MUNIA JABBAR: CBP apparently has essentially a kind of customer service notice up in their facilities, but they’re definitely not following through on that kind of customer service.
SARAH ABDURRAHMAN: I saw that customer service notice when I was being detained. It was a list of CBP’s pledges to travelers entering the US. I read some of those out to my friends and family to see how well they thought CBP did.
We pledge to cordially greet and welcome you to the United States.
ABDULLA DARRAT: Well, it was anything but cordial. It was definitely not a welcome. It was more like a “You are not welcome.”
SARAH ABDURRAHMAN: We pledge to treat you with courtesy, dignity and respect.
SOFYAN AMRY: There was not a single courtesy given. Even the bathroom was an ordeal. It was an uphill battle. Absolutely no dignity, at all. We were antagonized from the start, from the cold air to the terrible seats, to the heightened tension and the fact that we – they were kind of laughing on the other end of the room, kind of looking over at us like we were huddled sheep for the slaughter.
KHALED AHMEDMAN: It was one of the lowest - moments of dignity in my life.
SARAH ABDURRAHMAN: We pledge to explain the CBP process to you.
ABDULLA DARRAT: Never. Not once did anybody explain to us what was happening or what procedures were to be followed, or anything.
SOFYAN AMRY: It was almost like a joke, like a Saturday Night Live sketch.
Like saying, “We pledge to put you in a black room,” and they put us in a white room, for example. They, they would just do literally the opposite of everything that they said.”
I have written enthusiastically about the emerging ideas of data murals and streets of stats, approaches to bring vital community data, the local budget, the energy consumption of your neighborhood right into the streets and public spaces. Here is another super-interesting approach:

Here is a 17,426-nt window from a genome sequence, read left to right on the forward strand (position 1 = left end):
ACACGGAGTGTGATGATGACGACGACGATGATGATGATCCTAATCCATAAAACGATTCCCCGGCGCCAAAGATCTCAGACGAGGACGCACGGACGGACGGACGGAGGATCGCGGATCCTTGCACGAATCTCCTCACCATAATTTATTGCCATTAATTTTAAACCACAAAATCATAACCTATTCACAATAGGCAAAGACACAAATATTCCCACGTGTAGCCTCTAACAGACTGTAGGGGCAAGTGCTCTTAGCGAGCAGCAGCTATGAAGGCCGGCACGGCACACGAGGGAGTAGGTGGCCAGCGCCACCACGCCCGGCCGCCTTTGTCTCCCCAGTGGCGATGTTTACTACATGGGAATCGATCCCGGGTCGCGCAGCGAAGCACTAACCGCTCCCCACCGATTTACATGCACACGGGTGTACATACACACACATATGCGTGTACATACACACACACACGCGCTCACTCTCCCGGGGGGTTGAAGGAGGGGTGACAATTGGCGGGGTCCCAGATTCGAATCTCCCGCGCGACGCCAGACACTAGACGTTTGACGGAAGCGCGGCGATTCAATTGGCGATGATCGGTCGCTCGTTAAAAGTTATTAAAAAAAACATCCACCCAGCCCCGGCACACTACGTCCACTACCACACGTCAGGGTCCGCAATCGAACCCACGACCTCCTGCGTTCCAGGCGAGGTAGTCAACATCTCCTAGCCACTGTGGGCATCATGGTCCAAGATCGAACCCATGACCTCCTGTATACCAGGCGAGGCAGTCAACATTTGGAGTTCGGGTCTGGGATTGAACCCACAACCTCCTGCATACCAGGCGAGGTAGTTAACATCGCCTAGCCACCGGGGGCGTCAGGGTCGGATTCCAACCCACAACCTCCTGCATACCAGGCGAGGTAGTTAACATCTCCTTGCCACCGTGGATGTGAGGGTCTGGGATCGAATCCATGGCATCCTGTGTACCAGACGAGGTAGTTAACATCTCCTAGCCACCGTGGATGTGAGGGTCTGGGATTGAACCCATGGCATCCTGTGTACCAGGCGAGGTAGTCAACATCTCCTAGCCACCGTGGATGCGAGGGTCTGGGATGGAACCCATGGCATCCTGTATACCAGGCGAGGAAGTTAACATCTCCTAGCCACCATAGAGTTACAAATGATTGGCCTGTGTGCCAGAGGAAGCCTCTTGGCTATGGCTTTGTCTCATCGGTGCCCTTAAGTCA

Pluralistic ignorance, the problem that silent majorities often totally underestimate how many of their fellow citizens share their grievances and would be prepared to take action - is one of the big bugbears in the fight against corruption. Demonstrations against corrupt leaders that produce surprisingly high turn-outs are one way to shake people out of this paralysing state of mind. Yet, such protests tend to be rather short-lived outpourings, often tied to big symblic places far away from people’s day-to-day lives. Here another interesting idea on how to tackle pluralistic ignorance head on through a more subtle, yet also much more enduring, spatially targetted and thus potentially more impactful approach: The INSIDE OUT Project has for several years now been working with community groups to offer individuals a very simple, yet powerful way to make public statements: by printing gigantic portraits of them and posting them across neighborhoods or public spaces in relation to a specific campaign. The result is a powerful landscape of personal courage and agency moulded into collective messages and physical presence. Check out some of the stunning projects.
Now think about how such a simple approach could be used to showcase the commitment of the many people that said “enough and refused to pay a bribe”. Or it could be deployed for citizens that wish to declare their neighborhood corruption free, surrounding the offices of corrupt institutions with hundreds of eyes and faces that showcase community reslove to say enough, right where and when it matters.
Transparency is popular, very popular. No surprise then that it also finds its way into an increasing number of witty marketing campaigns, yet in very disappointing ways that squander fantastic opportunities for business to really connect to their customers in credible ways.